In the vast majority of mountain lion encounters, these animals exhibit avoidance, indifference, or curiosity. Your response may not be so indifferent. It is natural to be alarmed, but keep your cool and consider the following:
There are a few cues that may help you gauge the risk of attack. If a mountain lion is more than 50 yards away, changes positions, directs attention toward people, and exhibits following behavior, it may be only curious. This circumstance represents only a slight risk for adults, but a more serious risk to unaccompanied children. At this point, you should move away, while keeping the animal in your peripheral vision. Also, take out a deterrent device or look for rocks, sticks, or something to use as a weapon- just in case.
For distances of less than 50 yards, where the animal is staring intensely and hiding, it may be assessing the chances of a successful attack. If intense staring and hiding continue, accompanied by crouching and creeping, the risk of attack may be substantial.
Do not approach a mountain lion; give the animal the opportunity to move on. Slowly back away, but maintain eye contact if close. Mountain lions are not known to attack humans to defend young or a kill, but they have been reported to “charge” in rare instances and may want to stay in the area. Best choose another route or time to pass through the area. Do not run from a mountain lion. Running may stimulate a predatory response.
If you encounter a mountain lion, be vocal and talk or yell loudly and regularly. Try not to panic: shout to others in the area to make them aware of the situation.
Maintain eye contact. Eye contact presents a challenge to the mountain lion, showing that you are aware of its presence. Eye contact also helps you know where it is. However, if the behavior of the mountain lion is not threatening (if it is, for example, grooming or periodically looking away), maintain visual contact through your peripheral vision and move away.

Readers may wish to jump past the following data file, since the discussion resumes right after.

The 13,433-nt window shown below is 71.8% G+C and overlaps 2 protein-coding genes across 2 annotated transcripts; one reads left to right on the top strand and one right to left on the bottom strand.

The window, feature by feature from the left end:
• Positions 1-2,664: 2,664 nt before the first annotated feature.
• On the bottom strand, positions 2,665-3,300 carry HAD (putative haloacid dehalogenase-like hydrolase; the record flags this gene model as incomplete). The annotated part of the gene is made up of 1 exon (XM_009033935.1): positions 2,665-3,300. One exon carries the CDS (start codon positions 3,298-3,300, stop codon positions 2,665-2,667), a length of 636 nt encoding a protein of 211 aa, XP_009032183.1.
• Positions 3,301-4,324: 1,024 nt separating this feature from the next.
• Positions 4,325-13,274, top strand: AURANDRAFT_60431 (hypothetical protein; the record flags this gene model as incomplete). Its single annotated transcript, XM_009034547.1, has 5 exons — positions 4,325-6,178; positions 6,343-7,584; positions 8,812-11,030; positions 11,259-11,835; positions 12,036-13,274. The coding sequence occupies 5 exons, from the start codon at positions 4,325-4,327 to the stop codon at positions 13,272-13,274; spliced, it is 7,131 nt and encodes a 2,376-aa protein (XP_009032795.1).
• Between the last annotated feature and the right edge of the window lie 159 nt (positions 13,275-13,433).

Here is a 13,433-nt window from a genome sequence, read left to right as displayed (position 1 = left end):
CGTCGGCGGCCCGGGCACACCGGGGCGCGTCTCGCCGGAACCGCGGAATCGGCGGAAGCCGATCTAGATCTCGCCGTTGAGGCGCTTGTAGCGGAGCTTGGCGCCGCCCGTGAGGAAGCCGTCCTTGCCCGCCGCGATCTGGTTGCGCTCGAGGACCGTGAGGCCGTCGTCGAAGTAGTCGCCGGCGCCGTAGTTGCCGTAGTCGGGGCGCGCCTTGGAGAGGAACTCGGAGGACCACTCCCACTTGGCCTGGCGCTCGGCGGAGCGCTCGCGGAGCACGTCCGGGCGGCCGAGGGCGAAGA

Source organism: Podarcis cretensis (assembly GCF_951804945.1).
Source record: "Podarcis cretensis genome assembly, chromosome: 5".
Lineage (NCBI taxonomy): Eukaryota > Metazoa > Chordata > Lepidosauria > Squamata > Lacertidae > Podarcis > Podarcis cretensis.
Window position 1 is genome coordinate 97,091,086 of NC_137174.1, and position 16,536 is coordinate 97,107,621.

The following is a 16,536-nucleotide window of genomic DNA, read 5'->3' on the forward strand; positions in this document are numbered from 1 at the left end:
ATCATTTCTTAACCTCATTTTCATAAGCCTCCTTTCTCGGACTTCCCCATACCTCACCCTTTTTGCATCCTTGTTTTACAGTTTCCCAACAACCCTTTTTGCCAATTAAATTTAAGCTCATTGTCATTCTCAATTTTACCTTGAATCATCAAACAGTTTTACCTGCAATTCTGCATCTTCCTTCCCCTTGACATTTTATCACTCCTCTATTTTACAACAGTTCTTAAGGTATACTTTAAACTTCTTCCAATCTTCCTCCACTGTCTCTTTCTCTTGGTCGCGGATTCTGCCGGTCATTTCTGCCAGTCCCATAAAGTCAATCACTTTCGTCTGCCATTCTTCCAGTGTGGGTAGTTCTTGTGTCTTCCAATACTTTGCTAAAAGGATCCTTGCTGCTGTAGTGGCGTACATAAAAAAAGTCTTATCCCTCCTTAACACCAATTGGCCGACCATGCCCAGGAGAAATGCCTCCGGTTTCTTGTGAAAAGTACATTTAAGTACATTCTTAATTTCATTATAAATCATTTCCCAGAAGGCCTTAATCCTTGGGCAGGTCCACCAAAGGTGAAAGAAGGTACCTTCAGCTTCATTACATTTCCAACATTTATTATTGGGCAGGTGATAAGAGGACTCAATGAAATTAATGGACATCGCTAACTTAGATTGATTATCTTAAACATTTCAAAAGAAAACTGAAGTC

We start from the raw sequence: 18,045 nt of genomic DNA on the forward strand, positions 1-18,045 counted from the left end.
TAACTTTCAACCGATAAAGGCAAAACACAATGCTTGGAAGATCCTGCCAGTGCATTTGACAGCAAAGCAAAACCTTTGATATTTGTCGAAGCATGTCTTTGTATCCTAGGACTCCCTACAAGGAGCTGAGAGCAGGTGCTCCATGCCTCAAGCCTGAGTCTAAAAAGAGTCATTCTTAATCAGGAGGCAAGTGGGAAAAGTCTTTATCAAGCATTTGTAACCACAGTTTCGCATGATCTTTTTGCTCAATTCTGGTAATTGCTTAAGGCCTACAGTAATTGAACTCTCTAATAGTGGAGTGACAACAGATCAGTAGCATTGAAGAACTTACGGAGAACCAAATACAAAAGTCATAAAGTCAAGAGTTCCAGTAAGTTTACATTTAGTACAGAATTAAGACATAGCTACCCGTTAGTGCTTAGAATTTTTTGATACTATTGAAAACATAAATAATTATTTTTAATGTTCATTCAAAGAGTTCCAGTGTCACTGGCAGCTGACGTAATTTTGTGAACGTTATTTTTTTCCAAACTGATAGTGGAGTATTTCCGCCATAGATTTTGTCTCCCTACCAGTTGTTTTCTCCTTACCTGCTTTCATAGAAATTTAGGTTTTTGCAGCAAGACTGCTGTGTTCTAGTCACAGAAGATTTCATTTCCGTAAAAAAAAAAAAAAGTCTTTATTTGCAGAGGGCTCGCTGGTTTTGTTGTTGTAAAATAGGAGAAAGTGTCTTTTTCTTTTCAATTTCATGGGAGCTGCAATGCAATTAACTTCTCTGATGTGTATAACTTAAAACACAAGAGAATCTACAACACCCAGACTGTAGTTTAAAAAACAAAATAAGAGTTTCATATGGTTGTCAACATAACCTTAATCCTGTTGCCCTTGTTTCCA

Appear larger than you are. Raise your arms above your head and make steady waving motions. Raise your jacket or another object above your head. Do not bend over as this will make you appear smaller and more “prey-like.”
If you are with small children, pick them up. First bring children close to you, maintain eye contact with the mountain lion, and pull the children up without bending over. Band together, if you are with other children or adults. Be prepared to defend yourself and fight back, if attacked. Try to remain standing. Do not feign death. Pick up a branch or rock, pull out a knife, pepper spray, or other deterrent device. Remember, everything is a potential weapon, and individuals have fended off mountain lions with blows from rocks, tree limbs, and even cameras.
Defend your friends or children, but not your pet. Most experts do not recommend physically defending a pet. Teach others in your group how to behave. One person or child who starts running could precipitate an attack.
If you have an encounter with a mountain lion, record your location and the details of the encounter, and notify the nearest park official, land owner, or other appropriate agency. Fish and wildlife agencies should also be notified because they record and track such encounters. Remember, agencies need accurate information regarding your encounter. Just because you see a mountain lion does not mean the animal is a threat to your safety. But, for your safety, ski in a group and try to avoid the low-light hours of dawn and dusk where mountain lion encounters are more common.